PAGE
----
Podcasts of the Week Ending January 6


Hub History :: Annexation Making Boston Bigger for 150 Years

Boston grew first by making new land in Back Bay and the South End.  Then it grew even more starting 150 years ago by adding surrounding communities of Roxbury, Dorchester, Brighton, West Roxbury, and Charlestown.  Find out how it all happened in this podcast.

Hang Up and Listen :: The 200 Seventh Graders Versus LeBron Edition

A whimsical year-end look at some sports conundrums such as how many seventh graders would you have to put on the court to defeat LeBron James playing solo.  Or, what would a NFL field or NBA court be like if they were built with the irregularities common in baseball stadiums.

Have You Heard :: Segrenomics

The long sad story of how inequality and segregation in education have long been the source of profit in the United States.

Slate’s Hit Parade :: The Silver Medalists Edition

A look back at some of the great songs that peaked at #2 on the pop charts with a special focus on “Shop Around” by Smokey Robinson and the Miracles, “We Got the Beat” by The Go-Gos, and “Since U Been Gone” by Kelly Clarkson.

All Songs Considered :: Ice Music: Building Instruments Out of Water

Bob Boilen interviews Norwegian musician Terje Isungset who shapes and plays instruments out of ice.

Book Review: The Cold Song by Linn Ullmann


Around the World for a Good Book Selection for Norway
Author: Linn Ullmann
Title:The Cold Song
Translator: Barbara Haveland
Publication Info: New York : Other Press, c2011
Summary/Review:

This novel is a story about a family at seaside summer home and the young woman Milla who comes to work as their nanny, but goes missing and is later found murdered.  This is not a spoiler as Milla’s remains are discovered in the first pages of the book, but the manner of Milla’s demise is revealed over the extended flashback that makes up the bulk of the novel.  The rest of the cast includes Siri, the A-type restaurateur who hires Milla; Siri’s philandering husband Jon, a novelist struggling with writer’s block; their non-conforming 12-year-old daughter Alma; and Jenny, Siri’s 75-year-old mother who resents the massive birthday party that Siri forces upon her.  There’s a lot of tension in this novel as the characters navigate around one another, and while not a crime novel, the imminent crimes against Milla hang there over the whole story.

Favorite Passages:

Besides: Jon would never have used the expression “sell like hotcakes”—not only was it a cliché, it was also inaccurate. Hotcakes no longer sold like hotcakes. He had no statistics to back this up, but he was pretty sure that hotcakes fared poorly compared to smartphones or drafty houses in overpriced areas (like his own, for example) or antiaging creams.

Recommended booksMaine by J. Courtney Sullivan, The Corrections by Jonathan Franzen, and Saturday by Ian McEwan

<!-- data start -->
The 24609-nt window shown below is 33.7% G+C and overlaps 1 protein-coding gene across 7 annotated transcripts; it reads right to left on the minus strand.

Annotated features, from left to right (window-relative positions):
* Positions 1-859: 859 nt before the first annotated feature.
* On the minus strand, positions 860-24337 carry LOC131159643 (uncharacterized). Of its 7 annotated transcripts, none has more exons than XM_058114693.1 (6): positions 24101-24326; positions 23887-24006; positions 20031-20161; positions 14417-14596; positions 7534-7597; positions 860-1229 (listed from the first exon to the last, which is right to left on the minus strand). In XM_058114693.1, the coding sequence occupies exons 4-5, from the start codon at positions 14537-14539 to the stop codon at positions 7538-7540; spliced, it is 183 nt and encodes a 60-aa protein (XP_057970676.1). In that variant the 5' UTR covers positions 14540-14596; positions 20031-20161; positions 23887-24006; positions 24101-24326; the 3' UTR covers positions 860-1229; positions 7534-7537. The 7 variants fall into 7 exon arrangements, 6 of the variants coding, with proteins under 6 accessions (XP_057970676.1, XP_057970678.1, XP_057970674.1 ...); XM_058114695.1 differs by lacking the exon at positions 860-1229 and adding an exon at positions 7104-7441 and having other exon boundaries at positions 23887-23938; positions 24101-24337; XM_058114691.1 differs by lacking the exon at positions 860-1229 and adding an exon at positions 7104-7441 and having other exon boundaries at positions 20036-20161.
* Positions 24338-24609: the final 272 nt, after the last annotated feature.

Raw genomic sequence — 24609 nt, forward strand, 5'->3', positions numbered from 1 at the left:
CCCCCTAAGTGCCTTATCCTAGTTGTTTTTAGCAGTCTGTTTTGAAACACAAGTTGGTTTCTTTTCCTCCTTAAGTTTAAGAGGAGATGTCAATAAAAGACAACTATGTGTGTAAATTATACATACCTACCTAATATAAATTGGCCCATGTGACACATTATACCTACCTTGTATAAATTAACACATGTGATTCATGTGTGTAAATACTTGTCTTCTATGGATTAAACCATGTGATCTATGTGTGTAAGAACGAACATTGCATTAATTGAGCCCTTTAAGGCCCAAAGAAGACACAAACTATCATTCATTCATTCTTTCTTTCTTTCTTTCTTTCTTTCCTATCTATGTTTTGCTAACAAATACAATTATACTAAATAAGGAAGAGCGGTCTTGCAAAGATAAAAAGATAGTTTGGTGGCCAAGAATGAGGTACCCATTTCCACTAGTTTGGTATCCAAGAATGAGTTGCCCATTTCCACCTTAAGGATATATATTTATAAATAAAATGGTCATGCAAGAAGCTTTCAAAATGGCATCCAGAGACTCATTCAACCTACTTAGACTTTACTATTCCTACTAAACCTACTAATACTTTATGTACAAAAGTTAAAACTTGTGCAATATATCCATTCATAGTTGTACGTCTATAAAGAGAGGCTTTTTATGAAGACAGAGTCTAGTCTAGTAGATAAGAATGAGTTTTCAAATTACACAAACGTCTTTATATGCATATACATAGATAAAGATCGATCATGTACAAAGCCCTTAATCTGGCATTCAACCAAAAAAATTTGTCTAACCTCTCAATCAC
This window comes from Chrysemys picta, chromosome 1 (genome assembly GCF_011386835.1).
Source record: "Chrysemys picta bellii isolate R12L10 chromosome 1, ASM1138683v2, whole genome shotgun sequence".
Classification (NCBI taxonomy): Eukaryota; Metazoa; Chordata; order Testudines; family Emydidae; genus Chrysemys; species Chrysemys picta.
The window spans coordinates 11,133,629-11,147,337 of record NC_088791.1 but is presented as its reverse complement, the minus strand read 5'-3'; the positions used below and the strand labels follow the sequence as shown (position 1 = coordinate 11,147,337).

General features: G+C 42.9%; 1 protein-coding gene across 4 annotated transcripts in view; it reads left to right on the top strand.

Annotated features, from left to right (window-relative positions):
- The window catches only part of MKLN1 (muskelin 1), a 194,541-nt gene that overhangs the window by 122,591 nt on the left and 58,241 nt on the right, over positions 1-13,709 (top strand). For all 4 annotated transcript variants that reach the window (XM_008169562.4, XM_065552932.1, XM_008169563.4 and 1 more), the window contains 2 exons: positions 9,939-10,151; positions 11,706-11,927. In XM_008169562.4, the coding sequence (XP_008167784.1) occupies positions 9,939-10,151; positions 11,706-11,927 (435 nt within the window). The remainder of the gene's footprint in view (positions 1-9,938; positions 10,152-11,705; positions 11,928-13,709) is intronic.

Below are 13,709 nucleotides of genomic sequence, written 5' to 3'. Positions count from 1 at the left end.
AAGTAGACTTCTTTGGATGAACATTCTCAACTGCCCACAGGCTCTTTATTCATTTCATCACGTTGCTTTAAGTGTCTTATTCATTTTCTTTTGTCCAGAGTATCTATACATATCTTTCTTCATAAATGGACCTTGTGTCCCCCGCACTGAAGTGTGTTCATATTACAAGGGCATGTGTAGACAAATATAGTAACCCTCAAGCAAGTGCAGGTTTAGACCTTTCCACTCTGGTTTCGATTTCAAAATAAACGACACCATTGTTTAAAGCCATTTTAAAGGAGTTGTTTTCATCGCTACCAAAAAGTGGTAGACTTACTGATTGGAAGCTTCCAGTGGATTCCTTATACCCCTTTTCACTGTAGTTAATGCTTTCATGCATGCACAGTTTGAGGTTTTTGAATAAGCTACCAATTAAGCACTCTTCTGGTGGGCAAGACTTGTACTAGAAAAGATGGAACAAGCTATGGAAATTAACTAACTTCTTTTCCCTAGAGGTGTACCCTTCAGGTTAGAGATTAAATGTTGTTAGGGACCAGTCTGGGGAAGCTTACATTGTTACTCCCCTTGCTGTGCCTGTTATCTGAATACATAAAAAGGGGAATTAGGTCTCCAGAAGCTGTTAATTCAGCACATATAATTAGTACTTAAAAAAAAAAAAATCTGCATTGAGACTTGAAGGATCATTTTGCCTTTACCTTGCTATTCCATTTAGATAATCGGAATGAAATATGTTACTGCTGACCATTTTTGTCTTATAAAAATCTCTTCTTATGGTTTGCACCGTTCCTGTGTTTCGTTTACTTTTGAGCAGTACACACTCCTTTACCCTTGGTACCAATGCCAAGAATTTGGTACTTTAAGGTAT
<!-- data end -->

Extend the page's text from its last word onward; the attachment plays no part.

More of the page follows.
Rating: **1/2

Song of the Week: “White Foxes” by Susanne Sundfør


 

Norwegian singer-songwriter Susanne Sundfør presents some vocal acrobatics and unnerving key changes in the dark and moody tune of “White Foxes.”

I haven’t posted a song of the week for a while, because I’ve not heard anything that really struck me.  Tell me what I’ve been missing and what should be the next song of the week!

Photopost: Tall Ships in Boston


OpSail Boston and Boston Navy Week bring lots and lots of tall ships to the port of Boston. I took the kids to see a few of them yesterday at the Fish Pier and Charlestown Navy Yard.

Related Post: Sail Boston ’09

Book Review: Buzz Aldrin, What Happened to You in All the Confusion by Johan Harstad


Author:  Johan Harstad
Title: Buzz Aldrin, What Happened to You in All the Confusion
Publication Info:  New York : Seven Stories Press, c2011.
ISBN:  9781609801359
Summary/Review: This book from Norway, recently translated into English by Deborah Dawkin, is the latest book I’ve received free from the Library Thing Early Reviewers program and a book for my Around the World for a Good Book project.  The narrator/protagonist is a young man named Mattias who seems to be content with not standing out or being noticed for anything.  Hence his fascination with Buzz Aldrin, the second man on the moon.

After a long-time girlfriend leaves him, Mattias goes to the Faroes Islands with his friend’s band and suffers a mental breakdown.  He’s picked up by a psychiatrist who runs a sort of halfway house for people with mental and emotional problems trying to ease back into society.   Mattias moves in and over the next couple of years details his new life on the Faroes.  Plot is secondary as the narrative is mainly an internal dialogue of a man coming to terms with his loneliness and depression.

Mattias is not always a sympathetic character but I relate to him a lot.  I like what Harstad is trying to do exploring the interior anguish of Mattias, but I have to admit that the book is overlong.  Still I recommend reading it, I find it reminiscent of the work of Haruki Murakami.

Favorite Passages:

“Friday.
One should beware of Fridays.
They promise so much.
Like movie trailers.
Only rarely do they live up to expectations.
Most Fridays are lousy sequels.
Back to the Future Part III.” – p. 43

“The brain is a strange contraption.  A library with a messy librarian.  And in the floors below, in the cellar, there are vaults, filled to the ceiling with books and journals, dissertations and papers that are scarcely ever asked for.”  – p. 181

Recommended Books: The Wind-Up Bird Chronicle by Haruki Murakami, The Shipping News by E. Annie Proulx, and The Museum Guard by Howard Norman.
Rating: